As a business grows, the web of laws and regulations to which it is subject becomes increasingly complex. Human resources laws governing the employer-employee relationship comprise a significant part of this regulatory burden. While larger corporations generally have HR departments and teams of attorneys ensuring that they avoid infractions, small businesses often lack these resources and therefore run the risk of unintentionally violating the law. However, the cost of failing to comply with HR laws is substantial for businesses of all sizes: employers may face state and federal penalties and leave themselves vulnerable to litigation.
While this list is not exhaustive, here are some steps that businesses should take in order to remain compliant with HR laws and required procedures:
1) Familiarize yourself with state and federal labor laws to ensure that your business practices do not violate employees’ rights. Examples of federal laws include the Family and Medical Leave Act (FMLA), which grants eligible employees the right to take unpaid leave for family or medical reasons, and the National Labor Relations Act (NLRA), which protects workers’ rights to collective bargaining and governs other aspects of labor relations. In addition, the Affordable Care Act (ACA) imposes various requirements on employers regarding healthcare coverage. Businesses that fail to comply with the ACA face substantial financial penalties, so an understanding of the requirements is critical for employers.
2) Conduct the recruitment process lawfully. Human resources laws begin regulating the employer-employee relationship before a new worker is even hired. Federal, state, and local laws prohibit employers from asking for information that would reveal certain protected characteristics of an applicant, such as his or her race, religion, marital status, disabilities, age, gender, or ethnicity. By reviewing application forms and carefully planning interview questions in advance, businesses may minimize the risk of erroneously asking for prohibited information.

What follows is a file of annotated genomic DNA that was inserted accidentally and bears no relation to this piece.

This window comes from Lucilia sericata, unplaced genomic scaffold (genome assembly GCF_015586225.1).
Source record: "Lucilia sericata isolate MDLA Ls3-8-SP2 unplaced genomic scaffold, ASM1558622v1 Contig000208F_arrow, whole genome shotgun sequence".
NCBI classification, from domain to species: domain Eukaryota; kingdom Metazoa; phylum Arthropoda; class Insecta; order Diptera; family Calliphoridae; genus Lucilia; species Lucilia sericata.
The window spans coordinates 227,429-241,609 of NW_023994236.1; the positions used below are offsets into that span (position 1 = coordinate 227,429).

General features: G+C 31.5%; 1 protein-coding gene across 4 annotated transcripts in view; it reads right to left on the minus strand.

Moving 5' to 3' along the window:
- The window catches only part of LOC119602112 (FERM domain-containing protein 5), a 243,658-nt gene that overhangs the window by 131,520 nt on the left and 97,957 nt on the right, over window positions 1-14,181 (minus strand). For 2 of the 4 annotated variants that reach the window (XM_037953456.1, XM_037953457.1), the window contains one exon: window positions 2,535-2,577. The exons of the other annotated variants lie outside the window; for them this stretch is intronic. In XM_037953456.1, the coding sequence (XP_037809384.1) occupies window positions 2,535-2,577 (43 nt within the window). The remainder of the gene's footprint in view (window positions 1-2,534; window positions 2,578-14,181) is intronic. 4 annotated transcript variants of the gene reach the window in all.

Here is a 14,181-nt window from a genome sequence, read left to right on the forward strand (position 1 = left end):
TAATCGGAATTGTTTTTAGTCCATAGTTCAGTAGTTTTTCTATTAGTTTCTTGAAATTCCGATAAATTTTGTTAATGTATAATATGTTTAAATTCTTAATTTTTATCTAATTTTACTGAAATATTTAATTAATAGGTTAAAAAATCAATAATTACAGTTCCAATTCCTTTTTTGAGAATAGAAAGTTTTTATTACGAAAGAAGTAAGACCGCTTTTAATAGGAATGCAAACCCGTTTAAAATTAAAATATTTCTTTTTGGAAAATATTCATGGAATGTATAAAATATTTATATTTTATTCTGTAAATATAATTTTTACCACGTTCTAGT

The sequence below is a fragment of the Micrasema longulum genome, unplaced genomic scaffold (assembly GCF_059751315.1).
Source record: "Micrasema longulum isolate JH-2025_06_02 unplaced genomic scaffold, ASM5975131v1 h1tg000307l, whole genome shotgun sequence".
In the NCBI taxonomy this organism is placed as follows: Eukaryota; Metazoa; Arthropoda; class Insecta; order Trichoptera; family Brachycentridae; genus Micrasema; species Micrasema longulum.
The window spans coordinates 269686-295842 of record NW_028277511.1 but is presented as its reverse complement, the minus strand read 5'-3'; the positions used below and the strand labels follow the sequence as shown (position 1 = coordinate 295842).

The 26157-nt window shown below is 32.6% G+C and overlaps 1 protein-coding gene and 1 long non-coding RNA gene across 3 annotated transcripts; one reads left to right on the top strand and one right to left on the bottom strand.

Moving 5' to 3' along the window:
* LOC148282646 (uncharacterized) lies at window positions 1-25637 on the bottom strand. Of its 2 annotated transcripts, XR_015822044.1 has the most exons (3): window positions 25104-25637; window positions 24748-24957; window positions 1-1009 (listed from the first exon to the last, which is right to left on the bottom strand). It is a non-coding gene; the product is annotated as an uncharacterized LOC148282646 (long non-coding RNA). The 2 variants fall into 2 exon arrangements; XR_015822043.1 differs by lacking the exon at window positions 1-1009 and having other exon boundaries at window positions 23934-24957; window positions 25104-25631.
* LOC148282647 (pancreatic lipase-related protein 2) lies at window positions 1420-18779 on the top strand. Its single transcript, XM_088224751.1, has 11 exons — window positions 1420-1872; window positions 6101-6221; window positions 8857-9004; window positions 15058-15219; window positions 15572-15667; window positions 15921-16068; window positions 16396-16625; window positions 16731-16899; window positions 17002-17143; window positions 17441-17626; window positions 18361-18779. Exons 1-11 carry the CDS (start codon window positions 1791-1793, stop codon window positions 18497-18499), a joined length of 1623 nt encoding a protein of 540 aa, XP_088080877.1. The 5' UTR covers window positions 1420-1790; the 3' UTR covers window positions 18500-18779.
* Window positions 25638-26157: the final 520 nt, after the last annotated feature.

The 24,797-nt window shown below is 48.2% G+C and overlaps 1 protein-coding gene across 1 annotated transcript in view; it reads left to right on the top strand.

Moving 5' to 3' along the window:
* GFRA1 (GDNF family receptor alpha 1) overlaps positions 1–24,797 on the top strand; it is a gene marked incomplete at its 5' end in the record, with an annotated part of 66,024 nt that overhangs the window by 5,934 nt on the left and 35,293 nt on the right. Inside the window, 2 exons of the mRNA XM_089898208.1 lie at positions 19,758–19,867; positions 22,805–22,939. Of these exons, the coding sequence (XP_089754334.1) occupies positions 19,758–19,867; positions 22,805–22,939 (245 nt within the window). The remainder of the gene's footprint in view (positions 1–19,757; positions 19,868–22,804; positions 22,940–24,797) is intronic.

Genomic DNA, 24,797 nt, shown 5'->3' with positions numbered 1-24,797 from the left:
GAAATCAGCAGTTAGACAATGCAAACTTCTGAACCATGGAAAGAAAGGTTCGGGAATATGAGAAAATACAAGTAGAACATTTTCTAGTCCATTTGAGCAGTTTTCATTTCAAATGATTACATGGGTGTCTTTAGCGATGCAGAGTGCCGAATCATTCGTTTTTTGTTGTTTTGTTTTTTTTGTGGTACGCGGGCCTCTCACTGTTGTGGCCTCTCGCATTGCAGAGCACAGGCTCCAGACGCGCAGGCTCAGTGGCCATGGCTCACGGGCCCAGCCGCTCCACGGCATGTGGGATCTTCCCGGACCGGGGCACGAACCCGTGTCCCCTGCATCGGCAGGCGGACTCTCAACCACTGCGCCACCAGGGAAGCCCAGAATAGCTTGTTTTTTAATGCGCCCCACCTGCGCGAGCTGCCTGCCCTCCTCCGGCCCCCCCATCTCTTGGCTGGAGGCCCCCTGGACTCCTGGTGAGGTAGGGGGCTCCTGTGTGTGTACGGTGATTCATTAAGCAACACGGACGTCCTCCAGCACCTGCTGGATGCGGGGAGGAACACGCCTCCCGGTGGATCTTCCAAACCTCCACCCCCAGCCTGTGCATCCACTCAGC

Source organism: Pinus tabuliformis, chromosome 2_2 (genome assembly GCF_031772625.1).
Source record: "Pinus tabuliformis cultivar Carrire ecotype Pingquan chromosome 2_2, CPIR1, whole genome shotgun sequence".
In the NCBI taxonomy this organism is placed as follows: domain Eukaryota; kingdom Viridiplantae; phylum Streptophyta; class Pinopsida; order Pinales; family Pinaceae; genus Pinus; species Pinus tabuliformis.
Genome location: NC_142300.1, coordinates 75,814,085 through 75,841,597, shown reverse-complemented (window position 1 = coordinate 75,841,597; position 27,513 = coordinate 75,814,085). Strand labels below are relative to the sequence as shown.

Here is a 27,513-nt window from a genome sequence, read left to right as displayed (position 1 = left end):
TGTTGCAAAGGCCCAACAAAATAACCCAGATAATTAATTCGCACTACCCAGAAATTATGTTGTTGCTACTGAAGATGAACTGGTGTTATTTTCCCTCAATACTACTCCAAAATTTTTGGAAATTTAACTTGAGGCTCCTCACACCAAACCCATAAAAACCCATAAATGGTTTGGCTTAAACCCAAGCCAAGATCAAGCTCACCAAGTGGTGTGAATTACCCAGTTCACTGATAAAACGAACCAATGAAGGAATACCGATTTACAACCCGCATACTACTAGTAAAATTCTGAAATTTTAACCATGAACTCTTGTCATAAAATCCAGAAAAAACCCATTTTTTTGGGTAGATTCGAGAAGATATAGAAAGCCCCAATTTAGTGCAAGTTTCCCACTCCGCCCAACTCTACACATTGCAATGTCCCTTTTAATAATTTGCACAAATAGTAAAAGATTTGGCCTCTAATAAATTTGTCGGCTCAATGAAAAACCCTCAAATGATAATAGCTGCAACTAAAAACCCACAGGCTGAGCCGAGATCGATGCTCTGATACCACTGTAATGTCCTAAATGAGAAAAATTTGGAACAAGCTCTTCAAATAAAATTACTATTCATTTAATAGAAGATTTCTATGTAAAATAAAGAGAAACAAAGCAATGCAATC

3) Verify the employment status of all potential hires to ensure that they are legally residing in the United States. This may be done via an I-9, or the Employee Eligibility Verification Form. When confirming eligibility, employers may only request forms of documentation that are specified on the I-9; asking for other documents may subject the employer to liability for discrimination. Businesses must keep the I-9 on file for either three years after the date the employee was hired or one year after his or her employment ended, whichever is later. This form, along with any other records that contain confidential employee information, should be stored in a secure location where they can only be accessed by those with a compelling reason for doing so.
4) Post the requisite workplace notices. State and federal laws require several notices detailing labor laws to be posted at businesses. These may be obtained at no cost from the U.S. Department of Labor or state agencies. For more information, visit https://www.sba.gov/content/workplace-posters.
5) Properly report new hires. Under federal law, all employers must report that they have hired a new worker to their designated state agencies within twenty days of the date of hire.
6) Ensure that your business is complying with laws governing employee pay. While the federal minimum wage is currently $7.25 per hour, it is important to verify rates under local laws as many cities, counties, and states have established their own minimum hourly amounts. In addition, research state laws regarding overtime pay to make sure that you understand which employees must receive it and at what point.
7) Train managers on how to avoid and handle situations involving harassment and discrimination. A few states, such as California, Maine, and Connecticut, require employers to provide such training, while many other states recommend it. Harassment and discrimination training helps reduce the risk of lawsuits, potentially saving businesses substantial investments of time and money.
8) Publish an employee handbook that is circulated to all employees. A handbook provides a clear set of rules, expectations, and guidelines for employees and serves as a point of reference should a dispute occur.